During the opening credits sequence of many early episodes, scenes from that episode are shown underneath a closeup of Robert Culp's eyes. If you look closely, Culp's facial expressions (concerned, happy, etc.) almost always match the action happening on the screen. Later in the series, a standard set of action/romance/humor scenes was used. See more »

Connections

Featured in The World of James Bond (1995) See more »

Frequently Asked Questions

This FAQ is empty. Add the first question.

User Reviews

Groundbreaking Series Made Bill Cosby a Star...
19 January 2004 | by See all my reviews

"I Spy" represented NBC at it's most daring, in 1965, and proved that actor/producer Sheldon Leonard, best known as the guiding force behind "The Andy Griffith Show", "Make Room For Daddy", and "The Dick Van Dyke Show", could offer a first-class dramatic entry, as well. Certainly in an era when civil rights was an explosive issue, and television series were predictable and shot exclusively on studio sound stages and back lots, a program that was filmed 'on location' and featured an African/American in a leading role for the first time (in a mainstream dramatic show) was not only revolutionary, but was potentially disastrous, as well. It is to everyone's credit that NBC, the most successful network at that time ("Bonanza" had a 'lock' on Number One in the ratings) was willing to take the risk, and introduce this remarkable series to American audiences.

Robert Culp was an established television star when the series debuted, a respected 35-year old actor with credentials that included one of the first major 'made-for-TV' movies (THE HANGED MAN), strong theatrical film work (PT 109 and Sunday IN NEW YORK), and Emmy-nominated TV guest performances. A gifted writer as well as actor, he and Leonard had discussed a TV series for a while, something that would capitalize on his dramatic abilities and avoid the stereotypes rampant in weekly television at the time. When a script involving a tennis pro and his trainer/manager, actually CIA agents, who would use their covers on worldwide missions, was hammered out, Culp knew he had found the right formula. The co-starring role became the focus of attention, and while Culp would later take credit for 'discovering' Bill Cosby, both he and Leonard were impressed by the 27-year old performer's brilliant stand-up comedy work (Leonard's friend, comedian Allan Sherman, had 'introduced' Cosby for the young comedian's first 'live' album), and both men deserve credit for offering the project to the 'untested' actor. With Cosby in place, filming began, and magic appeared.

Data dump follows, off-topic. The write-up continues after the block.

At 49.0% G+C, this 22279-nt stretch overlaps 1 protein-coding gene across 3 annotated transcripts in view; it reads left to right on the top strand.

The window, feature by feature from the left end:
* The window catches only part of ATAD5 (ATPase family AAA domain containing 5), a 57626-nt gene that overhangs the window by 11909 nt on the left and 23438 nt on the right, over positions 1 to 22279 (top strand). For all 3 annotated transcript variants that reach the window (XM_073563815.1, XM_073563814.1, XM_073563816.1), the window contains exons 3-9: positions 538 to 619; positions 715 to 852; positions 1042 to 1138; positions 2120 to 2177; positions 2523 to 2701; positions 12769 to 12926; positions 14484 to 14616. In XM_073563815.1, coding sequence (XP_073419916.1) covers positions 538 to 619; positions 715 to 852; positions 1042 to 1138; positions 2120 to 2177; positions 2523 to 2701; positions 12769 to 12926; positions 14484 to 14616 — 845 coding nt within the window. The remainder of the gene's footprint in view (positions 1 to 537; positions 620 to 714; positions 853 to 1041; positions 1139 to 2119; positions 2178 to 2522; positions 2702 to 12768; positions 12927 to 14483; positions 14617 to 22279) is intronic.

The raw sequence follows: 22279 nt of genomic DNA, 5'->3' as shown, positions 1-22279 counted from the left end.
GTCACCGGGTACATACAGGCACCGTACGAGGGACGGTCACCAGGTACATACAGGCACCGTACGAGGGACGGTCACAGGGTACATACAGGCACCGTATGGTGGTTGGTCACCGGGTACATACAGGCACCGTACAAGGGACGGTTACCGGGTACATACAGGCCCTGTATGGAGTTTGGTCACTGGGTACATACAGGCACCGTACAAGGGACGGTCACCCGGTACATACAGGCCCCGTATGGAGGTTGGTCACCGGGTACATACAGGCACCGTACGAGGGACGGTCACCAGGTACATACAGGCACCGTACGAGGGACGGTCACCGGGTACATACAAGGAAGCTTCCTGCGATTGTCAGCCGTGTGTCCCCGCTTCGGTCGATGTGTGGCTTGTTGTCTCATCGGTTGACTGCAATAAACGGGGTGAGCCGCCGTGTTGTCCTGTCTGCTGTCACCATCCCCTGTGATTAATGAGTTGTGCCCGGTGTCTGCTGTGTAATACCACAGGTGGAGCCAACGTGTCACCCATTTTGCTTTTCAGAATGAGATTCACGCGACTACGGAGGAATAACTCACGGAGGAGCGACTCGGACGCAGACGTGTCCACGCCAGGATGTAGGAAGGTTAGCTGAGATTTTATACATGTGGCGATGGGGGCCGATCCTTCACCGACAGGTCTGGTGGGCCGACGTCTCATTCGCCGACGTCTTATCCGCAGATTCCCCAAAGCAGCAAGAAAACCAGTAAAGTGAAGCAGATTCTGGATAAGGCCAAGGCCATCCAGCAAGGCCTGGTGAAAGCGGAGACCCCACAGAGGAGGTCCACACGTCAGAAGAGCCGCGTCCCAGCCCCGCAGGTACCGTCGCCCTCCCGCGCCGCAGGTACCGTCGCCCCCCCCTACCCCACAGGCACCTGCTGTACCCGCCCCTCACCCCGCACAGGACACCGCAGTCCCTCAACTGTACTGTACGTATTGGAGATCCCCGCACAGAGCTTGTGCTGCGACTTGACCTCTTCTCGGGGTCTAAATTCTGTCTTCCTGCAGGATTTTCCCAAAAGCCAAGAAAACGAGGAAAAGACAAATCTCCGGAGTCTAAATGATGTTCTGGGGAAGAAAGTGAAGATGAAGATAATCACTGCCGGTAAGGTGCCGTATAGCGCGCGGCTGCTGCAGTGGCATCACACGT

While the initial focus was on Culp's flamboyant 'Kelly Robinson', with Cosby's 'Alexander Scott' relegated to the more serious role of the 'contact' man with the CIA, Cosby had a way of 'punching up' his dialog, adding hip one-liners and asides that not only improved scenes, but gave the character of Scott a humanity that the scripts lacked. The stories became funnier and far more interesting, and Culp and Leonard were more than pleased with the results. The series quickly became an audience favorite, with Cosby winning the first of three Emmys in his role. Culp began ad-libbing, as well, following Cosby's lead, and the chemistry between the actors was so natural and easy-going that "I Spy" became television's most popular 'buddy' show.

With the show 'on location' for much of the shooting schedule, a season's worth of scripts would have to be available by the start of filming, a practice unheard of for any other series. This resulted in some 'clichéd' episodes that writers had little time to polish, and Cosby and Culp's ad-libbing skills would be necessary to 'lift' their overall quality. The resulting humor would give the series a 'freshness' that not only made even the weaker entries enjoyable, but resulted in a series that still 'works', nearly forty years later.

Eventually, even the stars' best efforts couldn't disguise the thinning material, and after three seasons, "I Spy" was canceled (although Cosby would win his third Emmy in a row for the last season, a testament to his talent), and the remarkable experiment was over.

Sadly, "I Spy" did not dramatically change the African/American presence on TV, at that time, but Bill Cosby's success would provide him a window of opportunity for continued television exposure, and with each subsequent success, more opportunities would become available for gifted performers of other races. He was, and is, truly a pioneer of the medium, and the most enduring tribute of the series Sheldon Leonard created for Robert Culp may have been in introducing Bill Cosby to 'mainstream' America. It is a legacy that both Leonard and Culp were justly proud of!


25 of 33 people found this review helpful.  Was this review helpful to you?
Review this title | See all 21 user reviews »

Contribute to This Page

Watch the Latest Episode of "The IMDb Show"

Katee Sackhoff talks about her characters on "Battlestar Galactica," "Star Wars: Rebels," and "The Flash." Plus, "The IMDb Show" learns what it takes to wield a lightsaber.

Watch the show